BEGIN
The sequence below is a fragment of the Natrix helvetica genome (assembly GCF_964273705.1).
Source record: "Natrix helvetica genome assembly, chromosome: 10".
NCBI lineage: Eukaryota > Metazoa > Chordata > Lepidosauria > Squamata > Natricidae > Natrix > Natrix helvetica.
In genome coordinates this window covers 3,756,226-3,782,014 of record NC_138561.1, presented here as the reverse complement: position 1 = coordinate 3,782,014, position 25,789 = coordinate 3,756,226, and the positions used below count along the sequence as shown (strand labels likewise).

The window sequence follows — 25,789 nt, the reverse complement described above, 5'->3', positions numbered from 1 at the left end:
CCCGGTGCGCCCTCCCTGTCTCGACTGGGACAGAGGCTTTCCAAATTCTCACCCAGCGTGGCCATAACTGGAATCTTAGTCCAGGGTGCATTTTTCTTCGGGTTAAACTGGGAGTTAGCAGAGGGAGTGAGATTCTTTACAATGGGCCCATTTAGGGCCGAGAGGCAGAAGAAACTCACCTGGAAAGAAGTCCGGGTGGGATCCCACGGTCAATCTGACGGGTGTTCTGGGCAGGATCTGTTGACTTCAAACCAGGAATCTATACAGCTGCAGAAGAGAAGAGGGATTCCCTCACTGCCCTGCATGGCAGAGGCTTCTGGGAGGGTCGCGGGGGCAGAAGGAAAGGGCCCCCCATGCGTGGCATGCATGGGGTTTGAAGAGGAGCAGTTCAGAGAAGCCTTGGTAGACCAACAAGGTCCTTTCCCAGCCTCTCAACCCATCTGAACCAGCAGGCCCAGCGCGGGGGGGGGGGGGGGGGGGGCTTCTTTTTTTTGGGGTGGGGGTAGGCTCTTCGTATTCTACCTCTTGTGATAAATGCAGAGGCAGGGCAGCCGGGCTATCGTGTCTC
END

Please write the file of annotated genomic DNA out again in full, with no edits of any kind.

The sequence below is a fragment of the Natrix helvetica genome (assembly GCF_964273705.1).
Source record: "Natrix helvetica genome assembly, chromosome: 10".
NCBI lineage: Eukaryota > Metazoa > Chordata > Lepidosauria > Squamata > Natricidae > Natrix > Natrix helvetica.
In genome coordinates this window covers 3,756,226-3,782,014 of record NC_138561.1, presented here as the reverse complement: position 1 = coordinate 3,782,014, position 25,789 = coordinate 3,756,226, and the positions used below count along the sequence as shown (strand labels likewise).

The window sequence follows — 25,789 nt, the reverse complement described above, 5'->3', positions numbered from 1 at the left end:
CCCGGTGCGCCCTCCCTGTCTCGACTGGGACAGAGGCTTTCCAAATTCTCACCCAGCGTGGCCATAACTGGAATCTTAGTCCAGGGTGCATTTTTCTTCGGGTTAAACTGGGAGTTAGCAGAGGGAGTGAGATTCTTTACAATGGGCCCATTTAGGGCCGAGAGGCAGAAGAAACTCACCTGGAAAGAAGTCCGGGTGGGATCCCACGGTCAATCTGACGGGTGTTCTGGGCAGGATCTGTTGACTTCAAACCAGGAATCTATACAGCTGCAGAAGAGAAGAGGGATTCCCTCACTGCCCTGCATGGCAGAGGCTTCTGGGAGGGTCGCGGGGGCAGAAGGAAAGGGCCCCCCATGCGTGGCATGCATGGGGTTTGAAGAGGAGCAGTTCAGAGAAGCCTTGGTAGACCAACAAGGTCCTTTCCCAGCCTCTCAACCCATCTGAACCAGCAGGCCCAGCGCGGGGGGGGGGGGGGGGGGGGCTTCTTTTTTTTGGGGTGGGGGTAGGCTCTTCGTATTCTACCTCTTGTGATAAATGCAGAGGCAGGGCAGCCGGGCTATCGTGTCTC